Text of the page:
The Article seeks to identify the configuration of executive directors conditional option and LTIP arrangements used to align the interest of the company’s directors and shareholders.
The article presents an empirical study of the option and LTIP arrangements (current and previous) of 51 major UK companies. The article focuses on the configuration of option schemes and LTIPs in respect of three critical elements: the performance target selected, the comparator used to benchmark performance and the quantitative performance target level requirement to be achieved to trigger rewards. The period 1989‐2002, covered by the research indicates a substantial degree of “experimentation” with many companies amending their original option schemes and LTIPs and a larger number of other companies introducing new arrangements. A substantial number of schemes can be characterised as being “undemanding” rewarding average rather than excellent performance.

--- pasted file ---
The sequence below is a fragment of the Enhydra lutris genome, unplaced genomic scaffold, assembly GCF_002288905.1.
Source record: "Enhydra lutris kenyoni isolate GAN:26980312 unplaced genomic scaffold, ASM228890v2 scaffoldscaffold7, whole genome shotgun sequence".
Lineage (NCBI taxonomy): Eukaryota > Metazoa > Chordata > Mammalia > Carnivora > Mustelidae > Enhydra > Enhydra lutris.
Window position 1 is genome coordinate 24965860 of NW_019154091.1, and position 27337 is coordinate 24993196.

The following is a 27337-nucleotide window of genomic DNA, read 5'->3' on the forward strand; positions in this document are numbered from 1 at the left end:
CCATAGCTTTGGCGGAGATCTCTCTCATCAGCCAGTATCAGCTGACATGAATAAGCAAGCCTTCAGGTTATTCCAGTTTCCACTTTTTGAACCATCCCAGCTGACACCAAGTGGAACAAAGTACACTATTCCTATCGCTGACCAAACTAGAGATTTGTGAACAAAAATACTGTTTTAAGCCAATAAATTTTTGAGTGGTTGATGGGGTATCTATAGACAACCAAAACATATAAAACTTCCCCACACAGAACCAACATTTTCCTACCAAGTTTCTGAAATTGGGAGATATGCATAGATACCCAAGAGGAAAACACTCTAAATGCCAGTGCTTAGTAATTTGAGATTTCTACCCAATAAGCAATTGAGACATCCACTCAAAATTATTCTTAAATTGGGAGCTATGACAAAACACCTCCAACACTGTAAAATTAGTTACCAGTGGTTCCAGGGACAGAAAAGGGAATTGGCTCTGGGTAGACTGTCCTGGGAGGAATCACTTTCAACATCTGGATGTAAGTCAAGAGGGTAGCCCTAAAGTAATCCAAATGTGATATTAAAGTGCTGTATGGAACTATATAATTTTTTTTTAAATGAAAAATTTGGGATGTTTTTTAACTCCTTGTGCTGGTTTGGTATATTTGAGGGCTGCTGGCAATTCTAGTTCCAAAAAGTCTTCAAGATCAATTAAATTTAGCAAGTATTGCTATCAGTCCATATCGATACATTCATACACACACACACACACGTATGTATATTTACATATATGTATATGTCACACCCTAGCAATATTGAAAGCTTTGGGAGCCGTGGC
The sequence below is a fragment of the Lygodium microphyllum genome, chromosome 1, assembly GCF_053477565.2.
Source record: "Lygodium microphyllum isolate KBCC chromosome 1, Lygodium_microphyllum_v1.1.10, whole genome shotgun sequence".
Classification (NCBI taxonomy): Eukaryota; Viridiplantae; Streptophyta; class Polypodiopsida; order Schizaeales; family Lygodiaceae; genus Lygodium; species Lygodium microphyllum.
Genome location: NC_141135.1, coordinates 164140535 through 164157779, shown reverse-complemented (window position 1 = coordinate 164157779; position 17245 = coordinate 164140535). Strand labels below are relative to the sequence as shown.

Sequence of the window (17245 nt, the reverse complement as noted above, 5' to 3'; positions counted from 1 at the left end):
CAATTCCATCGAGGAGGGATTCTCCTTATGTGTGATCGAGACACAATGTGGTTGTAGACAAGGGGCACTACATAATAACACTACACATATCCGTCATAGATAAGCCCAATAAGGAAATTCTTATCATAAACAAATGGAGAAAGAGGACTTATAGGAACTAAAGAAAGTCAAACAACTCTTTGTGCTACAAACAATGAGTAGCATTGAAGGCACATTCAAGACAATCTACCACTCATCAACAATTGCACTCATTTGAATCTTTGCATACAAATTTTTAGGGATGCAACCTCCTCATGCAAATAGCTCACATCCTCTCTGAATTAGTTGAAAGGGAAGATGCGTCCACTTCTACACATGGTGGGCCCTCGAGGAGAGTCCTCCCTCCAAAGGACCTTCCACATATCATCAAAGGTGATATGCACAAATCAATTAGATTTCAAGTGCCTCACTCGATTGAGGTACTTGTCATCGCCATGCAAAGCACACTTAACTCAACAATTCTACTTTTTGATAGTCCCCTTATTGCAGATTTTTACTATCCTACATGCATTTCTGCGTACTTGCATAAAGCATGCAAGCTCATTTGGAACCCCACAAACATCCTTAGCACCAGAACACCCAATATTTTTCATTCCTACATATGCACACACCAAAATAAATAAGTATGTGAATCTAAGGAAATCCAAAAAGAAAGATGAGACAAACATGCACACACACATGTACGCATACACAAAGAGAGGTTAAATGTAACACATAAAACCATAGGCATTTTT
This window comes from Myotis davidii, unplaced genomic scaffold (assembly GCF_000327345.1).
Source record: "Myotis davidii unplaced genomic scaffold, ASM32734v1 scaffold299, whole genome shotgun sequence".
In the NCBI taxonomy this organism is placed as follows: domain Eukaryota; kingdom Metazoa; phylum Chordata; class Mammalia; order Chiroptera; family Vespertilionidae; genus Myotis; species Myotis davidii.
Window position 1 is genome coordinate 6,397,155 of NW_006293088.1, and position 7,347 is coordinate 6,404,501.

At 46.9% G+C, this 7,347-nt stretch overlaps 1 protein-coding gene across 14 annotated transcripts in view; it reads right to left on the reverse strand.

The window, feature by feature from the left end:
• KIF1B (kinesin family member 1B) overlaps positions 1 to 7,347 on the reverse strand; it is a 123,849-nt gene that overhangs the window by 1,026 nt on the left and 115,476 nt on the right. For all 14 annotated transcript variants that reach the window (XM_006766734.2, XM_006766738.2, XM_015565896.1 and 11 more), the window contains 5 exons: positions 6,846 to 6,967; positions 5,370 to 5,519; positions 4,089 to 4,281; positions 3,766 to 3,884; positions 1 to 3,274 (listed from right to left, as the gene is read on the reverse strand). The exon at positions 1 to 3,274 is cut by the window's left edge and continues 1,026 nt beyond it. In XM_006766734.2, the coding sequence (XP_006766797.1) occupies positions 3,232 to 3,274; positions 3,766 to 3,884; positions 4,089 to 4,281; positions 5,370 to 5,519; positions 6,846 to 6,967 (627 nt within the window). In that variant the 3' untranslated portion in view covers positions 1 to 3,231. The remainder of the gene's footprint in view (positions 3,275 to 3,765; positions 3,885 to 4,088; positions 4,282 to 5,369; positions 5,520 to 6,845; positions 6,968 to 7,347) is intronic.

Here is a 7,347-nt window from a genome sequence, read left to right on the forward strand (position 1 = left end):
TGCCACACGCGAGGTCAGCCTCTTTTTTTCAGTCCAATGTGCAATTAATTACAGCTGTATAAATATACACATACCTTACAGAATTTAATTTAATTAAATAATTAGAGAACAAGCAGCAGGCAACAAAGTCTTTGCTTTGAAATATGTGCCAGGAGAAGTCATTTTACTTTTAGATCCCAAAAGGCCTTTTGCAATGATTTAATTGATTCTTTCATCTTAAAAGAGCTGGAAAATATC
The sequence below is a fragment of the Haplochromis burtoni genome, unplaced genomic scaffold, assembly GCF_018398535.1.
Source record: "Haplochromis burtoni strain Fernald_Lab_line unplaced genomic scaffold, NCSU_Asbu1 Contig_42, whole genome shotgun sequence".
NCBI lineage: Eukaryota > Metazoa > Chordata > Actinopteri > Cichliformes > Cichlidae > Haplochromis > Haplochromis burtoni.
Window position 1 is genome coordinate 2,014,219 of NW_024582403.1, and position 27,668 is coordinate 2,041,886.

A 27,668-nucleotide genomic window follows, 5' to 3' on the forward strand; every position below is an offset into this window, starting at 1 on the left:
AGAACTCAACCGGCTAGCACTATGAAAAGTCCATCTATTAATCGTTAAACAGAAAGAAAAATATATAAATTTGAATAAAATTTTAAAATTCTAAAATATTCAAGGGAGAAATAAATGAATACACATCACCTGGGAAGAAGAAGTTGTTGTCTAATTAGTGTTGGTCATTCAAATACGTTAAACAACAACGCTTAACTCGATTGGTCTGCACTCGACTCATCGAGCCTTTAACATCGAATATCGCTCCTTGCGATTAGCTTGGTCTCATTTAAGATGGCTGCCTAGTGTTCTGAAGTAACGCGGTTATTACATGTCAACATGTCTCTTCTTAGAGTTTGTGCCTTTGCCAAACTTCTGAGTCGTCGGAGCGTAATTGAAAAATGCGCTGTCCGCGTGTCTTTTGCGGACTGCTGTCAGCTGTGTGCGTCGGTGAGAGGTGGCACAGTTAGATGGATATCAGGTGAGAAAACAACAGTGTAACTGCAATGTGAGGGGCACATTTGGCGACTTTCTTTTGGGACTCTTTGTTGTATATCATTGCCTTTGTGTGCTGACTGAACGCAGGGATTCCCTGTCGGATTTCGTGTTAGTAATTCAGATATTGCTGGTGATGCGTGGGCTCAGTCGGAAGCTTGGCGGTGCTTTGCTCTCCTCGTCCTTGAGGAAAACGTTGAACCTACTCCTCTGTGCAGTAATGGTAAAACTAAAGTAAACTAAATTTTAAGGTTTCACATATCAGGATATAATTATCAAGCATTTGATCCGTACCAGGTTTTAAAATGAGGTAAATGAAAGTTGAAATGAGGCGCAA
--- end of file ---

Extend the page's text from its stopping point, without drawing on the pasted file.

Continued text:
It is It is proposed (in a follow up paper) to econometrically test for associations between particular configurations (identified in this article) and actual corporate financial performance, i.e. which configurations have the most robust impact on performance.
The author makes a number of recommendations aimed at making option schemes and LTIP, more “stretching”, rewarding only excellent rather than average performance.
This is the first paper to explicitly look at the components of option schemes and LTIPs in a detailed way, questioning the merits/demerits of the targets and comparators commonly used to evaluate performance.
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